Pets are back: Biden's 2 dogs settle in at White House
Washington — The patter of paws is being heard in the White House again following the arrival of President Joe Biden's dogs Champ and Major. The two German shepherds the first pets to live at the executive mansion since the Obama administration.
Major burst onto the national scene late last year after Biden, then president-elect, broke his right foot while playing with the dog at their home in Wilmington, Delaware.
The Bidens adopted Major in 2018 from the Delaware Humane Association. Champ joined the family after the 2008 presidential election that made Joe Biden vice president.
The dogs moved into the White House on Sunday, following Biden's inauguration last week.
“The first family wanted to get settled before bringing the dogs down to Washington from Delaware,” said Michael LaRosa, spokesperson for first lady Jill Biden. “Champ is enjoying his new dog bed by the fireplace and Major loved running around on the South Lawn.”
The dogs were heard barking outside near the Oval Office on Monday as Biden signed an executive order lifting the previous administration's ban on transgender people serving in the military.
Last week, the Delaware Humane Association cosponsored an “indoguration” virtual fundraiser to celebrate Major's journey from shelter pup to first dog. More than $200,000 was raised.
The Bidens had promised to bring the dogs with them to the White House. They plan to add a cat, though no update on the feline's arrival was shared on Monday.
White House press secretary Jen Psaki predicted, while on video answering questions from members of the public, that the cat will “dominate the internet” when it arrives.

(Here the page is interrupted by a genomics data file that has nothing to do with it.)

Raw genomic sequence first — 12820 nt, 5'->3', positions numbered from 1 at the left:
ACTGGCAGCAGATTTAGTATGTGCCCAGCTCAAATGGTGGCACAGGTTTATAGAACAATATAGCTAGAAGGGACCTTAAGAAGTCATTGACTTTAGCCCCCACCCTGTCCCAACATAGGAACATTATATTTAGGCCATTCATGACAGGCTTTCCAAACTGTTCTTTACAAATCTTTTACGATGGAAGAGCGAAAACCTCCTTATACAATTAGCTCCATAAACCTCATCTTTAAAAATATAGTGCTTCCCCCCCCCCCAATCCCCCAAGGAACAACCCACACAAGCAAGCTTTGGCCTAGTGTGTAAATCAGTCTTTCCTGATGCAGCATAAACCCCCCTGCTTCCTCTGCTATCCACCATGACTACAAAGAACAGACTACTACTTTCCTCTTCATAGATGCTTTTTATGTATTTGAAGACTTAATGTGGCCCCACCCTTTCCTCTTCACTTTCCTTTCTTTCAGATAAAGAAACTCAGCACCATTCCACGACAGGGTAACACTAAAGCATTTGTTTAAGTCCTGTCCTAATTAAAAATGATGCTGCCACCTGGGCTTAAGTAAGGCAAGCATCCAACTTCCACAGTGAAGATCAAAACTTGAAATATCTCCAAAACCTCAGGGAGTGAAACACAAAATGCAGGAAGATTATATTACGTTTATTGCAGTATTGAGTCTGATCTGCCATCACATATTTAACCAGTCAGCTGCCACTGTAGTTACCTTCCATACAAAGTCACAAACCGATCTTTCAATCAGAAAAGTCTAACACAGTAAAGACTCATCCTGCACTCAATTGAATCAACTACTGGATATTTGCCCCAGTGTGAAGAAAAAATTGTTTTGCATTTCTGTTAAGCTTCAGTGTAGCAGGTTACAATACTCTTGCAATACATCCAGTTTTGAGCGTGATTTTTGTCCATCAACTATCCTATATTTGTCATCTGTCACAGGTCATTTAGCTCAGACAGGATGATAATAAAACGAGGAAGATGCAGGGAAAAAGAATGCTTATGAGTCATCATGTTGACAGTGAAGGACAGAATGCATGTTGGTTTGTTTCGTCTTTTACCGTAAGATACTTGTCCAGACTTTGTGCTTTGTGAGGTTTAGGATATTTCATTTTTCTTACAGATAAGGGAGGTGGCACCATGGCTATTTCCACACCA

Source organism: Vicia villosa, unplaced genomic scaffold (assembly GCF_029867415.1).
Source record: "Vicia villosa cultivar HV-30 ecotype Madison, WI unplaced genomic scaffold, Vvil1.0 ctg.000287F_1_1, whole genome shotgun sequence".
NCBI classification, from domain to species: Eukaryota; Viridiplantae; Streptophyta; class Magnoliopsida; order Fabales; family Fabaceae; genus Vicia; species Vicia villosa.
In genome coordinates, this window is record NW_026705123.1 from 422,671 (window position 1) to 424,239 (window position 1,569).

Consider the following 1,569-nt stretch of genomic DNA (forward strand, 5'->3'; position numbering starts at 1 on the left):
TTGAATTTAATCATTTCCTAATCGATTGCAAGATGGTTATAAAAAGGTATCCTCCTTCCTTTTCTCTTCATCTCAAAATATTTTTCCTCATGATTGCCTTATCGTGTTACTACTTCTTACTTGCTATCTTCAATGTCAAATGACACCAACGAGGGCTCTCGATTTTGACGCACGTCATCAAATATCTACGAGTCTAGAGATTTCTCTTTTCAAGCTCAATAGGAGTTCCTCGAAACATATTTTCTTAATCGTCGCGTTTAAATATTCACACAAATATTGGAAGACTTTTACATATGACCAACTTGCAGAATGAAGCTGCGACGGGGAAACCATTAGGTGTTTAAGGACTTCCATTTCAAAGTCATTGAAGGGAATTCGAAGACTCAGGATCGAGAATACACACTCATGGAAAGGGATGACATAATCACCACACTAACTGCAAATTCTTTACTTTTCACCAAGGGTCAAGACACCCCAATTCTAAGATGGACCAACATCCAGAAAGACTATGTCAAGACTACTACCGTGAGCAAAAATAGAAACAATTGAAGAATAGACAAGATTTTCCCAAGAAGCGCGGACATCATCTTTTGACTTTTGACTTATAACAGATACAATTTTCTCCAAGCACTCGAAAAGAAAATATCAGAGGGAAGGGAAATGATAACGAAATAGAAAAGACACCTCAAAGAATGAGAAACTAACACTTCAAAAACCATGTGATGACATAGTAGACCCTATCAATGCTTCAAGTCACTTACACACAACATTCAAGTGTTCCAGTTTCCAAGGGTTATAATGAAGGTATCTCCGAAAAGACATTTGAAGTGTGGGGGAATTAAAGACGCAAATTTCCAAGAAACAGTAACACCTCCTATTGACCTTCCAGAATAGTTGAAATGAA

Biden's predecessor, Donald Trump, a self-described germaphobe, does not own any pets and had none with him at the White House.
Just like they do for ordinary people, pets owned by the most powerful people in the world provide their owners with comfort, entertainment, occasional drama and generally good PR.
“Pets have played an important role in the White House throughout the decades, not only by providing companionship to the presidents and their families, but also by humanizing and softening their political images,” said Jennifer Pickens, author of a book about pets at the White House.
Pets also serve as ambassadors to the White House, she said. Pickens added that she hoped the Bidens' decision to bring a rescue dog to the White House might inspire others to adopt.
President Theodore Roosevelt had Skip, who is described by the White House Historical Association as a “short-legged Black and Tan mongrel terrier brought home from a Colorado bear hunt.” Warren G. Harding had Laddie Boy, who sat in on meetings and had his own Cabinet chair. President Franklin Delano Roosevelt had his beloved terrier Fala. At night, Fala slept in a special chair at the foot of the president’s bed.
More recently, George H.W. Bush’s English springer spaniel Millie was featured on “The Simpsons” and starred in a bestseller, “Millie’s Book: As dictated to Barbara Bush.” Hillary Clinton followed Bush’s lead with a children’s book about family dog Buddy and cat Socks: “Dear Socks, Dear Buddy: Kids’ Letters to the First Pets.”
When he declared victory in the 2008 presidential race, Barack Obama told his daughters: “You have earned the new puppy that’s coming with us to the White House.” Several months later, Bo joined the family, a gift from Sen. Ted Kennedy. A few years later, fellow Portuguese water dog Sunny arrived.
Among the stranger White House pets was Calvin Coolidge and first lady Grace Coolidge’s raccoon Rebecca. She was given to the Coolidge family by a supporter who suggested the raccoon be served for Thanksgiving dinner, according to the White House Historical Association. But instead she got an embroidered collar with the title “White House Raccoon” and entertained children at the White House Easter Egg Roll.
Some notable pets belonged to first kids, including Amy Carter’s Siamese cat, Misty Malarky Ying Yang, and Caroline Kennedy’s pony Macaroni. The Kennedy family had a veritable menagerie, complete with dogs, cats, birds, hamsters and a rabbit named Zsa Zsa.
President Harry Truman famously said that “If you want a friend in Washington, get a dog” — and many successors have followed Truman's advice. The first President Bush once said, “There is nothing like the unconditional love of a dog to help you get through the rough spots.”
Associated Press writer Kevin Freking contributed to this report.